Climate Change and Droughts
Droughts are more the norm than the exception in this day and age. It’s not uncommon to tune into the news and hear about droughts occurring in various parts of the world. It’s apparent that drought conditions continue to worsen, but what’s not as clear is how climate change is affecting this troubling predicament.
Photo by LyAn Voyages
What Is Drought and What Causes It?
A drought is a prolonged period of unusually low precipitation or rainfall. Droughts are actually natural, recurring phenomena–especially in drier regions such as deserts. What is considered a drought is therefore specific to each region’s natural climate. What may be a normal amount of precipitation in the desert would very likely be considered a drought in a jungle.
In addition to a lack of rainfall, there are other causes that can contribute to drought. Other naturally occurring weather conditions such as dry seasons and El Niño can push a region into drought if it was already dealing with less than usual precipitation. Deforestation, over irrigation, and deforestation are some of the more common man-made causes of drought.
How Does Climate Change Increase Droughts?
What’s surprising about current droughts–as is the case in California, for instance–is just how prolonged they are. Most recently, California experienced an 8-year drought from 2011-2019. There was brief relief before the Golden State re-entered drought just two years later. While much of California is known for its arid landscape, the length of drought periods have been exceptional. And unfortunately, this populous western state isn’t an exception. It’s been said that roughly 50% of the country is currently experiencing drought.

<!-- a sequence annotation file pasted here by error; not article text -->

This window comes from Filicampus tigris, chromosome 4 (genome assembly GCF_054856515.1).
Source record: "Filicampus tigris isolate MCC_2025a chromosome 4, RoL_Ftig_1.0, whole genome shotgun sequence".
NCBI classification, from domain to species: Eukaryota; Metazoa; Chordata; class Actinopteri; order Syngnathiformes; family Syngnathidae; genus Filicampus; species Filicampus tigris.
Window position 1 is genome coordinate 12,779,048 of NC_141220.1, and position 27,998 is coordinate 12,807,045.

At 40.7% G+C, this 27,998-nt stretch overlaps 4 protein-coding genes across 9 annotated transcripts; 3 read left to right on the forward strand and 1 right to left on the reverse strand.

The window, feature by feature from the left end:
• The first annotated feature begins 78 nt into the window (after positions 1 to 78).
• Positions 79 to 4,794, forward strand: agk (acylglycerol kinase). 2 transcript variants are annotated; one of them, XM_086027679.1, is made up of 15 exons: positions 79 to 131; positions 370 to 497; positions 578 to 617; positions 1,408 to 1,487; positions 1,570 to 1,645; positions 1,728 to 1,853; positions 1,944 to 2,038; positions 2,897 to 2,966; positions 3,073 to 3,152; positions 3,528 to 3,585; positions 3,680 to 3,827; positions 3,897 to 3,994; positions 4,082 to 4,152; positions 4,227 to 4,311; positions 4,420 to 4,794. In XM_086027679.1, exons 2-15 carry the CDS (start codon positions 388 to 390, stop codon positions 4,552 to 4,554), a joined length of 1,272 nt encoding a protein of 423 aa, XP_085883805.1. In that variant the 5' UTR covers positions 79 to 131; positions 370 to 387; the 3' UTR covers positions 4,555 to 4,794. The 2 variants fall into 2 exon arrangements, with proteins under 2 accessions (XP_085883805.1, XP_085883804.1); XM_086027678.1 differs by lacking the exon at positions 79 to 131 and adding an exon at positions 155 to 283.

So what’s behind these extended periods of drought? Drought and climate change are engaged in a tension-filled tango as one exacerbates the other. Climate change has led to rising temps and less rain. This leads to drought, which stresses the ecosystem, which in turn contributes to worsening drought conditions. For example, drought makes farming increasingly challenging. Farmers must then respond by engaging in activities like increased irrigation that can only happen with additional transportation and human labor.
Countries and their local governments continue to work on remedies to drought, but there has yet to be a robust solution that will halt worsening conditions. However, individual changes like conserving water can help slow its pace. These smaller acts become a large effort when we all work towards one goal.
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